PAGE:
Sergio Garcia Murillo from Medooze talk titled Choosing your WebRTC SFU - An introduction to Medooze Media Server and SFU
Takeaway: The talk covered some of the general guidelines for choosing a WebRTC SFU. His talk compared Jitsi, Janus, and Meddoze in several aspects. Sergio also announced that Medooze is now part of CoSMO Software.
Daniel-Constantin Mierla from Kamillio talk titled Kamailio - From VoIP to VoLTE, WebRTC and IoT
Takeaway: Daniel’s talk covered how the Kamailio configuration fits the needs of large deployments, such as VoIP or VoLTE services, as well as IoT environments, while following the security and quality standards of WebRTC.
KITE - Open Source, Free End-to-end Testing for WebRTC
Figure 1: Image is from Dr. Alex’s presentation on KITE.
Alex Gouaillard from CoSMo Software explained what the K in KITE means - specifically, the K stands for “Karoshi”, the Japanese term for “death by overwork”. He also delved into the details of the massive combination of possible tests with different operating systems and browser versions for testing the WebRTC API, as well as what was actually achieved. KITE runs on Interop Selenium Grid with multiple different browser configurations, and there are many different contributors to KITE, including Google, CosMo, and callstats.io. Alex also stated that other browser and equipment vendors are equally committed to KITE as the contributors.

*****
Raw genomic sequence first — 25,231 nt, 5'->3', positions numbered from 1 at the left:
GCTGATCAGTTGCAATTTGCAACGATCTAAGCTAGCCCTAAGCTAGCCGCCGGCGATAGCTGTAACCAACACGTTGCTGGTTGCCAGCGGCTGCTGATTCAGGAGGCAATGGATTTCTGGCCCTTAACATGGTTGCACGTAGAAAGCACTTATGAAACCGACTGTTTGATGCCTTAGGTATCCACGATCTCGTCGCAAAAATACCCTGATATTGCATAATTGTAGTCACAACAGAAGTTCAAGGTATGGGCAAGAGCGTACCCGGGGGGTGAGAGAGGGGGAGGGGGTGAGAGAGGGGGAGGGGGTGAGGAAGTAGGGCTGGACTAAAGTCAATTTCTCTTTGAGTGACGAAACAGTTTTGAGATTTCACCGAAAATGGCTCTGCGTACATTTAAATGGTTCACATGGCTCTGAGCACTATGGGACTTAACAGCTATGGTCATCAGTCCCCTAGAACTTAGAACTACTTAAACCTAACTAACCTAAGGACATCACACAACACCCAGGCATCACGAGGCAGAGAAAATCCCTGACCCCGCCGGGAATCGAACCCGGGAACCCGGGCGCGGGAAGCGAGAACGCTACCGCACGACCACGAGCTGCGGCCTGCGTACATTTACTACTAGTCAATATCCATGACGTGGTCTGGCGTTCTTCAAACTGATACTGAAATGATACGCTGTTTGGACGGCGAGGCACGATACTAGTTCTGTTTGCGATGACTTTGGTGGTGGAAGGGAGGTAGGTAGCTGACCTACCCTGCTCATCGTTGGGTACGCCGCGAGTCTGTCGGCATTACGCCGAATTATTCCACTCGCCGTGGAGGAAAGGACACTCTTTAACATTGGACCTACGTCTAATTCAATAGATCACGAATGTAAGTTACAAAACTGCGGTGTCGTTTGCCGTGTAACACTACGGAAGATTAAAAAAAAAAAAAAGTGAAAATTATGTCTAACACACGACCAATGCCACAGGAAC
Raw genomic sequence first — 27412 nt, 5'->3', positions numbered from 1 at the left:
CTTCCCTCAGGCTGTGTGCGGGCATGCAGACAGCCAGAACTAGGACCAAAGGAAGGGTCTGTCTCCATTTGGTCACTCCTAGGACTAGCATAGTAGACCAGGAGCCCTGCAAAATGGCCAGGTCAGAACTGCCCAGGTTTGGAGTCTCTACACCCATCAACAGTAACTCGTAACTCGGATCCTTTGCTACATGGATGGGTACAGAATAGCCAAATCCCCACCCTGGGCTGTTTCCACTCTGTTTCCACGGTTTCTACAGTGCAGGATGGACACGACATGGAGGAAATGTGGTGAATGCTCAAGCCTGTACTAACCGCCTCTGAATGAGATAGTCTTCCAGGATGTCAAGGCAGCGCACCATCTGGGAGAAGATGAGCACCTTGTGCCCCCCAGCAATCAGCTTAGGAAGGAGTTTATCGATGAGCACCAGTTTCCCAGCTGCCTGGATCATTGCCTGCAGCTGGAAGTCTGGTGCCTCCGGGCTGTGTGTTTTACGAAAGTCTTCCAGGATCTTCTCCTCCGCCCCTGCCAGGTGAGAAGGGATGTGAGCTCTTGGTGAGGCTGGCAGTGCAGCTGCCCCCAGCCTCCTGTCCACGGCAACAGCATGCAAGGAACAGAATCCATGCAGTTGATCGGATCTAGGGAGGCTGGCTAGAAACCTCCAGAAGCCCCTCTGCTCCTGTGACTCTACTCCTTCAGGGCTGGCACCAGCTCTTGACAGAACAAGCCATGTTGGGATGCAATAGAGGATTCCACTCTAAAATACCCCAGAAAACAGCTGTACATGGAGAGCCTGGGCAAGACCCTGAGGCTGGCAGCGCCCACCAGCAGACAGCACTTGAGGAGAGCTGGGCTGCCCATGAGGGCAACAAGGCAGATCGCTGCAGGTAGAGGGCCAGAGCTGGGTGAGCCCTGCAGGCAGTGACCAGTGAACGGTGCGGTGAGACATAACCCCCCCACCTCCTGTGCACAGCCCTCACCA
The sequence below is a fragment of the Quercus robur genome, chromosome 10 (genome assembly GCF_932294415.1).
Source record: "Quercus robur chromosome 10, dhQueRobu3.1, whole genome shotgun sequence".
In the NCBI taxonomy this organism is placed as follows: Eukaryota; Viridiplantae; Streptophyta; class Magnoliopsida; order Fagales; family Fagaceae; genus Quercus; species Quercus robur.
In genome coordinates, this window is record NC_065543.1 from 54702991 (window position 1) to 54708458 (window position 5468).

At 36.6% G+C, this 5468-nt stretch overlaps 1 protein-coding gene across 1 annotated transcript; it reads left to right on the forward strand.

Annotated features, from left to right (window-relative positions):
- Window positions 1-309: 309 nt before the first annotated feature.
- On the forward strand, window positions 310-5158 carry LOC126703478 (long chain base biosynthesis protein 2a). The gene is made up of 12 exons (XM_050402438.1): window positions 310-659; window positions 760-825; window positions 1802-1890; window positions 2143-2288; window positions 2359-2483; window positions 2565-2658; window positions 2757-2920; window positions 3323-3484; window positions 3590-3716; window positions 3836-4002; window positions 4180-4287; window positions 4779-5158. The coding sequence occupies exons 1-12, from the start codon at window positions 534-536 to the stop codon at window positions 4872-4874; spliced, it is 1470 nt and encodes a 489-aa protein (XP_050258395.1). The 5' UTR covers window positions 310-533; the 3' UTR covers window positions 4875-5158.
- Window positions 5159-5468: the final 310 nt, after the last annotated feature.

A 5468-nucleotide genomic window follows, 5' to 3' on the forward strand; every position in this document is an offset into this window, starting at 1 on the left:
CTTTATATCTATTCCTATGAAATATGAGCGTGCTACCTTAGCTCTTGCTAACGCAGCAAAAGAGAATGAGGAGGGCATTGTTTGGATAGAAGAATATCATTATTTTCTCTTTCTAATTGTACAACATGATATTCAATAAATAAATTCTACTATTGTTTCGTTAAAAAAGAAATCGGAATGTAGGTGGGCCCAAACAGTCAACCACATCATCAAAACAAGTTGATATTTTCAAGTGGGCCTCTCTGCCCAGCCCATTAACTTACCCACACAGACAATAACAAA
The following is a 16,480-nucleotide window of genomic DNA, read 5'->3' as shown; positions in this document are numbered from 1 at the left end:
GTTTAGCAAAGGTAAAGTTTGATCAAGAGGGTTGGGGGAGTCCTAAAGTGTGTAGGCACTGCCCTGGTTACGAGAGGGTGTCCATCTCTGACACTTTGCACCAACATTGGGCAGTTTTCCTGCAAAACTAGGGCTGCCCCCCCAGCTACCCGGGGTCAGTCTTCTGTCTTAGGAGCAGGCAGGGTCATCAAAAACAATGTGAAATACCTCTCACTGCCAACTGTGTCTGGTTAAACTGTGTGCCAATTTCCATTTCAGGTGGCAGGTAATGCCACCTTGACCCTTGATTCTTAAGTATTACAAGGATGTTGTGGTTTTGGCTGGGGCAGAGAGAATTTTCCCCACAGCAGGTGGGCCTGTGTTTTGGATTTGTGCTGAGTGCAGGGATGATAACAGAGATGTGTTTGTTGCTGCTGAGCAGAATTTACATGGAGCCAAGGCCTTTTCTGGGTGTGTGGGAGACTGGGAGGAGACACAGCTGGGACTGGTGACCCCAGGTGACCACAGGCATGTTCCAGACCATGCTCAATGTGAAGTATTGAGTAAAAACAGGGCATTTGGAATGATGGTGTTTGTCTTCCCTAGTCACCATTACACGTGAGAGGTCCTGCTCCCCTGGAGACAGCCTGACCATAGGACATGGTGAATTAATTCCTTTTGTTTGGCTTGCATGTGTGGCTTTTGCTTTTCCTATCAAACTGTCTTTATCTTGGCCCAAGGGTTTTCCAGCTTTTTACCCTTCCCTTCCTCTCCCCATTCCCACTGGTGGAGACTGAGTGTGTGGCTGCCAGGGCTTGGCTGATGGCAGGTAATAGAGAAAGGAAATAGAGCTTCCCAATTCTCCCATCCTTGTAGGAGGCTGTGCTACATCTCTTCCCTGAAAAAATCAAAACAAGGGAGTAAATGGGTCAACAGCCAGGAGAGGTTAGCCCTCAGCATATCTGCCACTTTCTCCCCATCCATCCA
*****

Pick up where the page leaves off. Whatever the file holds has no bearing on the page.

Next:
Alex also pointed out how the callstats.io verify page improves the visualization of the getStats() API outputs!
Running Large Scale Systems
Our CEO, Varun Singh’s talk covered Lessons Learnt from Running callstats.io, which begun with a quick overview of how we measure annoyances and, by extension, the quality of experience of end users. In addition to highlighting the best ways to measure annoyance, the talk covered the kinds of issues customers (including app developers and service providers) face, and how they resolve these issues.